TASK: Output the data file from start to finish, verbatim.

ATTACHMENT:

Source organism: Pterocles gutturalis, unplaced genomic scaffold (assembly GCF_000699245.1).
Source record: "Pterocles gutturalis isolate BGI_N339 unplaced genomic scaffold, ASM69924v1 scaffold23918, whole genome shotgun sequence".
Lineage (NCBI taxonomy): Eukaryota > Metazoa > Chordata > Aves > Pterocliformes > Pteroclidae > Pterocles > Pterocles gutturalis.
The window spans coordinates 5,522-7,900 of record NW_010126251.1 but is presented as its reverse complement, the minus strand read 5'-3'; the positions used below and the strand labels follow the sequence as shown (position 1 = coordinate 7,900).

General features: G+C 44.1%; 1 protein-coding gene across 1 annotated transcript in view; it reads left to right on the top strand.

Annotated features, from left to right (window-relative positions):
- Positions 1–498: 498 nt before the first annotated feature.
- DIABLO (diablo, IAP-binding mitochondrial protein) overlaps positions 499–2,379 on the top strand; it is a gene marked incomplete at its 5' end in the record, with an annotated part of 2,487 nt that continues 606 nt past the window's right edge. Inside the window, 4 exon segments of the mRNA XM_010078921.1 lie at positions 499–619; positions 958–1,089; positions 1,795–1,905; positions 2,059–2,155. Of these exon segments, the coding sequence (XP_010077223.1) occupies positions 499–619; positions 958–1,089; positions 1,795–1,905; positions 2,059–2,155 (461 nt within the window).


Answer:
Source organism: Pterocles gutturalis, unplaced genomic scaffold (assembly GCF_000699245.1).
Source record: "Pterocles gutturalis isolate BGI_N339 unplaced genomic scaffold, ASM69924v1 scaffold23918, whole genome shotgun sequence".
Lineage (NCBI taxonomy): Eukaryota > Metazoa > Chordata > Aves > Pterocliformes > Pteroclidae > Pterocles > Pterocles gutturalis.
The window spans coordinates 5,522-7,900 of record NW_010126251.1 but is presented as its reverse complement, the minus strand read 5'-3'; the positions used below and the strand labels follow the sequence as shown (position 1 = coordinate 7,900).

General features: G+C 44.1%; 1 protein-coding gene across 1 annotated transcript in view; it reads left to right on the top strand.

Annotated features, from left to right (window-relative positions):
- Positions 1–498: 498 nt before the first annotated feature.
- DIABLO (diablo, IAP-binding mitochondrial protein) overlaps positions 499–2,379 on the top strand; it is a gene marked incomplete at its 5' end in the record, with an annotated part of 2,487 nt that continues 606 nt past the window's right edge. Inside the window, 4 exon segments of the mRNA XM_010078921.1 lie at positions 499–619; positions 958–1,089; positions 1,795–1,905; positions 2,059–2,155. Of these exon segments, the coding sequence (XP_010077223.1) occupies positions 499–619; positions 958–1,089; positions 1,795–1,905; positions 2,059–2,155 (461 nt within the window).